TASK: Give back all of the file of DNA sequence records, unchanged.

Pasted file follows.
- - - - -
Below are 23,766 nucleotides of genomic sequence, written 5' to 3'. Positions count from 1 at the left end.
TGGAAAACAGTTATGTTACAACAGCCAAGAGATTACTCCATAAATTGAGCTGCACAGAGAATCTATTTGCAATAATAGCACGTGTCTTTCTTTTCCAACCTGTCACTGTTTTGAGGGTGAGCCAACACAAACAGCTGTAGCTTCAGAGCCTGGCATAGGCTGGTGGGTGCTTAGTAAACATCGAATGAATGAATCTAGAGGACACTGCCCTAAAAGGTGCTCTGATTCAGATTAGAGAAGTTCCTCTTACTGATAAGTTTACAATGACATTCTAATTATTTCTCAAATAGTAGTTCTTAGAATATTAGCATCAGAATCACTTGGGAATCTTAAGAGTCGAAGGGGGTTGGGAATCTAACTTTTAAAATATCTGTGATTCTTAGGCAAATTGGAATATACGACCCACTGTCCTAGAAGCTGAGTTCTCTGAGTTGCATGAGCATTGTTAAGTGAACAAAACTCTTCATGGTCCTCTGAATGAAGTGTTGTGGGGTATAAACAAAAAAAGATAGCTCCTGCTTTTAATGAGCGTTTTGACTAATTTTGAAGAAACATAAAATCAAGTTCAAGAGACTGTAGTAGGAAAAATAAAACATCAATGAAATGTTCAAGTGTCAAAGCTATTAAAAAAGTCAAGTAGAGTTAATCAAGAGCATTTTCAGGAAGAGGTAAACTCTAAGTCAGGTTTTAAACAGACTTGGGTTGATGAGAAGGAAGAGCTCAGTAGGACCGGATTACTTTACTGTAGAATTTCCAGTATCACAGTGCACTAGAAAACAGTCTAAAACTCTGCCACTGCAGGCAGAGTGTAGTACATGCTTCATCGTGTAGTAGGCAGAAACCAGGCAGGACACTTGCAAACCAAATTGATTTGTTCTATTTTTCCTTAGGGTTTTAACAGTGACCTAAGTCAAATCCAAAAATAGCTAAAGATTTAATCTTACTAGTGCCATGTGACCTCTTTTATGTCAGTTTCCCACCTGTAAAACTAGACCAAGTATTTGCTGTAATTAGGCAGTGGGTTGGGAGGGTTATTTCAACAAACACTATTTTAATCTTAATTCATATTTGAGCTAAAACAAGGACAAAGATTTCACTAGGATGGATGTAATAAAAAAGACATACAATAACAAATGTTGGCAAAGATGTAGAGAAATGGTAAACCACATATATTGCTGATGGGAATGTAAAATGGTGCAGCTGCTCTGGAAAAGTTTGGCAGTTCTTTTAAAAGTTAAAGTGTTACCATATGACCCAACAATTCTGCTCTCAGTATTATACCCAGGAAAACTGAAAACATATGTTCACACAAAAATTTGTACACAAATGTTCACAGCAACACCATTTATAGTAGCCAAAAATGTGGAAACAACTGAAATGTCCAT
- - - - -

Below are 23,766 nucleotides of genomic sequence, written 5' to 3'. Positions count from 1 at the left end.
TGGAAAACAGTTATGTTACAACAGCCAAGAGATTACTCCATAAATTGAGCTGCACAGAGAATCTATTTGCAATAATAGCACGTGTCTTTCTTTTCCAACCTGTCACTGTTTTGAGGGTGAGCCAACACAAACAGCTGTAGCTTCAGAGCCTGGCATAGGCTGGTGGGTGCTTAGTAAACATCGAATGAATGAATCTAGAGGACACTGCCCTAAAAGGTGCTCTGATTCAGATTAGAGAAGTTCCTCTTACTGATAAGTTTACAATGACATTCTAATTATTTCTCAAATAGTAGTTCTTAGAATATTAGCATCAGAATCACTTGGGAATCTTAAGAGTCGAAGGGGGTTGGGAATCTAACTTTTAAAATATCTGTGATTCTTAGGCAAATTGGAATATACGACCCACTGTCCTAGAAGCTGAGTTCTCTGAGTTGCATGAGCATTGTTAAGTGAACAAAACTCTTCATGGTCCTCTGAATGAAGTGTTGTGGGGTATAAACAAAAAAAGATAGCTCCTGCTTTTAATGAGCGTTTTGACTAATTTTGAAGAAACATAAAATCAAGTTCAAGAGACTGTAGTAGGAAAAATAAAACATCAATGAAATGTTCAAGTGTCAAAGCTATTAAAAAAGTCAAGTAGAGTTAATCAAGAGCATTTTCAGGAAGAGGTAAACTCTAAGTCAGGTTTTAAACAGACTTGGGTTGATGAGAAGGAAGAGCTCAGTAGGACCGGATTACTTTACTGTAGAATTTCCAGTATCACAGTGCACTAGAAAACAGTCTAAAACTCTGCCACTGCAGGCAGAGTGTAGTACATGCTTCATCGTGTAGTAGGCAGAAACCAGGCAGGACACTTGCAAACCAAATTGATTTGTTCTATTTTTCCTTAGGGTTTTAACAGTGACCTAAGTCAAATCCAAAAATAGCTAAAGATTTAATCTTACTAGTGCCATGTGACCTCTTTTATGTCAGTTTCCCACCTGTAAAACTAGACCAAGTATTTGCTGTAATTAGGCAGTGGGTTGGGAGGGTTATTTCAACAAACACTATTTTAATCTTAATTCATATTTGAGCTAAAACAAGGACAAAGATTTCACTAGGATGGATGTAATAAAAAAGACATACAATAACAAATGTTGGCAAAGATGTAGAGAAATGGTAAACCACATATATTGCTGATGGGAATGTAAAATGGTGCAGCTGCTCTGGAAAAGTTTGGCAGTTCTTTTAAAAGTTAAAGTGTTACCATATGACCCAACAATTCTGCTCTCAGTATTATACCCAGGAAAACTGAAAACATATGTTCACACAAAAATTTGTACACAAATGTTCACAGCAACACCATTTATAGTAGCCAAAAATGTGGAAACAACTGAAATGTCCAT